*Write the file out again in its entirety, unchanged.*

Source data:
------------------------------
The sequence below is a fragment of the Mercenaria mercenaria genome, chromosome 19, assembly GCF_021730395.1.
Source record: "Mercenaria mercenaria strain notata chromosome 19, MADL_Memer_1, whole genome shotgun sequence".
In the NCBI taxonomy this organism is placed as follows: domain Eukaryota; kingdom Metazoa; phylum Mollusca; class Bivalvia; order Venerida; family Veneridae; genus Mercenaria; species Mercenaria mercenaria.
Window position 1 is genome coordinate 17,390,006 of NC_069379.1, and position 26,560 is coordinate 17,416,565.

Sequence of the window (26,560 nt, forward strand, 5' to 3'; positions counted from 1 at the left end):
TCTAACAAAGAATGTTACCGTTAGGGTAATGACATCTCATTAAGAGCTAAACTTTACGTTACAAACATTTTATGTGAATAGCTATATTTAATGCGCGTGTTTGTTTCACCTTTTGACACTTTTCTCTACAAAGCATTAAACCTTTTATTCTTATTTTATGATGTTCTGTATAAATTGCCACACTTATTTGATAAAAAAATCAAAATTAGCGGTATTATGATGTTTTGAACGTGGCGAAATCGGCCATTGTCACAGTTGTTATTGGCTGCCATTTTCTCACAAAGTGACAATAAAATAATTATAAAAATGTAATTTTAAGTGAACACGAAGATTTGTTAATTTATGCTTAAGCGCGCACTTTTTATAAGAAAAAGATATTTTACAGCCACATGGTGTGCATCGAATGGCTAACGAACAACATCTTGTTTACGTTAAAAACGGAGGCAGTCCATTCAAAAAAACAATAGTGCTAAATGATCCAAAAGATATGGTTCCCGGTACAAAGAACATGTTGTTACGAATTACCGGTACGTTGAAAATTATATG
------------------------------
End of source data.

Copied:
The sequence below is a fragment of the Mercenaria mercenaria genome, chromosome 19, assembly GCF_021730395.1.
Source record: "Mercenaria mercenaria strain notata chromosome 19, MADL_Memer_1, whole genome shotgun sequence".
In the NCBI taxonomy this organism is placed as follows: domain Eukaryota; kingdom Metazoa; phylum Mollusca; class Bivalvia; order Venerida; family Veneridae; genus Mercenaria; species Mercenaria mercenaria.
Window position 1 is genome coordinate 17,390,006 of NC_069379.1, and position 26,560 is coordinate 17,416,565.

Sequence of the window (26,560 nt, forward strand, 5' to 3'; positions counted from 1 at the left end):
TCTAACAAAGAATGTTACCGTTAGGGTAATGACATCTCATTAAGAGCTAAACTTTACGTTACAAACATTTTATGTGAATAGCTATATTTAATGCGCGTGTTTGTTTCACCTTTTGACACTTTTCTCTACAAAGCATTAAACCTTTTATTCTTATTTTATGATGTTCTGTATAAATTGCCACACTTATTTGATAAAAAAATCAAAATTAGCGGTATTATGATGTTTTGAACGTGGCGAAATCGGCCATTGTCACAGTTGTTATTGGCTGCCATTTTCTCACAAAGTGACAATAAAATAATTATAAAAATGTAATTTTAAGTGAACACGAAGATTTGTTAATTTATGCTTAAGCGCGCACTTTTTATAAGAAAAAGATATTTTACAGCCACATGGTGTGCATCGAATGGCTAACGAACAACATCTTGTTTACGTTAAAAACGGAGGCAGTCCATTCAAAAAAACAATAGTGCTAAATGATCCAAAAGATATGGTTCCCGGTACAAAGAACATGTTGTTACGAATTACCGGTACGTTGAAAATTATATG